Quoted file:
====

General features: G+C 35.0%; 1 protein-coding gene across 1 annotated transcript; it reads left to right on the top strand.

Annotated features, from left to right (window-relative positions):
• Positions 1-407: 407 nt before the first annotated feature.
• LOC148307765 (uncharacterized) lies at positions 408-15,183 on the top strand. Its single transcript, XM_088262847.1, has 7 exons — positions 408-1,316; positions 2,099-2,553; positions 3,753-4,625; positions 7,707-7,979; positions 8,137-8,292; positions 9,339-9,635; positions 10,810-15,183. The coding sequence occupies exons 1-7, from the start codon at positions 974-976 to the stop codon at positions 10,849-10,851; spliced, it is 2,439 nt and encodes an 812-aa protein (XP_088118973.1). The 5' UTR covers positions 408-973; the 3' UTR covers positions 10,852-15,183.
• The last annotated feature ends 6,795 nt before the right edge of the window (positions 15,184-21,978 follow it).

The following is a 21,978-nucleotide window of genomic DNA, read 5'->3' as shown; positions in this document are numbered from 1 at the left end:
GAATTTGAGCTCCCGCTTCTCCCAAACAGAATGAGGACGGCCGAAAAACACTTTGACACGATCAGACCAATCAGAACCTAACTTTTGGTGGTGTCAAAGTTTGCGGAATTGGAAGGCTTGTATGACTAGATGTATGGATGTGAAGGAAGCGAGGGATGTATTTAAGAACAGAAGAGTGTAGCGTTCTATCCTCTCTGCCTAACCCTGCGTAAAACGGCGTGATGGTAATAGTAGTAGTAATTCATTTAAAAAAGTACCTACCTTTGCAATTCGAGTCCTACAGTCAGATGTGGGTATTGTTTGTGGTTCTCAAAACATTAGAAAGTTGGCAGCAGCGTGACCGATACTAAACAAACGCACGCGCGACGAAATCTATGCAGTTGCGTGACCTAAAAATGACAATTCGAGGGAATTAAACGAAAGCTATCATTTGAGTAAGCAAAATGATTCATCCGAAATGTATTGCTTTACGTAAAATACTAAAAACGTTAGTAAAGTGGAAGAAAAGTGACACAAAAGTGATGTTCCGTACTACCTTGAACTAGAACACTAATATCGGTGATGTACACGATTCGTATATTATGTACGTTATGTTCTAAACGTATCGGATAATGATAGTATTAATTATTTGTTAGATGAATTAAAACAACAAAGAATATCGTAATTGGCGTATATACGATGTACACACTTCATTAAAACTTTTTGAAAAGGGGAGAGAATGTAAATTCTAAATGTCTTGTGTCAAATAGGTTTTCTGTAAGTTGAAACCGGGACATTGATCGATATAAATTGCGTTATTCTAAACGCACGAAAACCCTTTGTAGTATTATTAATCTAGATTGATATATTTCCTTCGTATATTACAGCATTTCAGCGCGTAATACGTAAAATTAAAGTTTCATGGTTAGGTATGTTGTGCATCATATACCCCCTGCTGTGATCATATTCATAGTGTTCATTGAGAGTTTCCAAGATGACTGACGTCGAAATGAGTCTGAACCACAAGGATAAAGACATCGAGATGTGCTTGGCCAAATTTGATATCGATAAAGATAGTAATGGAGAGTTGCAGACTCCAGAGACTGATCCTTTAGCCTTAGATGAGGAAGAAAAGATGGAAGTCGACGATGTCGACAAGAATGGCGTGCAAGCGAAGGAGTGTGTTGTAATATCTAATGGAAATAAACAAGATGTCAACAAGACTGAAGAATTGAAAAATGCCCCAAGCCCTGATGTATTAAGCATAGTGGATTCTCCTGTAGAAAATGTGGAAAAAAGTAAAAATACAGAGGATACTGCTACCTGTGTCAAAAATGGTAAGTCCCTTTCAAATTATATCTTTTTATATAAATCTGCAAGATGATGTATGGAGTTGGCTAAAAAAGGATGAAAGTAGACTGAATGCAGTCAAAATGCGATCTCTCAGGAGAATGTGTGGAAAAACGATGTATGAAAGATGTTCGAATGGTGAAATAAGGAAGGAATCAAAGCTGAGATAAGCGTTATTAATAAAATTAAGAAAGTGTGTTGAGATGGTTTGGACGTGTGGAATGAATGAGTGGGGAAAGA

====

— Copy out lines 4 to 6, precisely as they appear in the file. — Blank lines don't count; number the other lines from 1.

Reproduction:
• LOC148307765 (uncharacterized) lies at positions 408-15,183 on the top strand. Its single transcript, XM_088262847.1, has 7 exons — positions 408-1,316; positions 2,099-2,553; positions 3,753-4,625; positions 7,707-7,979; positions 8,137-8,292; positions 9,339-9,635; positions 10,810-15,183. The coding sequence occupies exons 1-7, from the start codon at positions 974-976 to the stop codon at positions 10,849-10,851; spliced, it is 2,439 nt and encodes an 812-aa protein (XP_088118973.1). The 5' UTR covers positions 408-973; the 3' UTR covers positions 10,852-15,183.
• The last annotated feature ends 6,795 nt before the right edge of the window (positions 15,184-21,978 follow it).

The following is a 21,978-nucleotide window of genomic DNA, read 5'->3' as shown; positions in this document are numbered from 1 at the left end: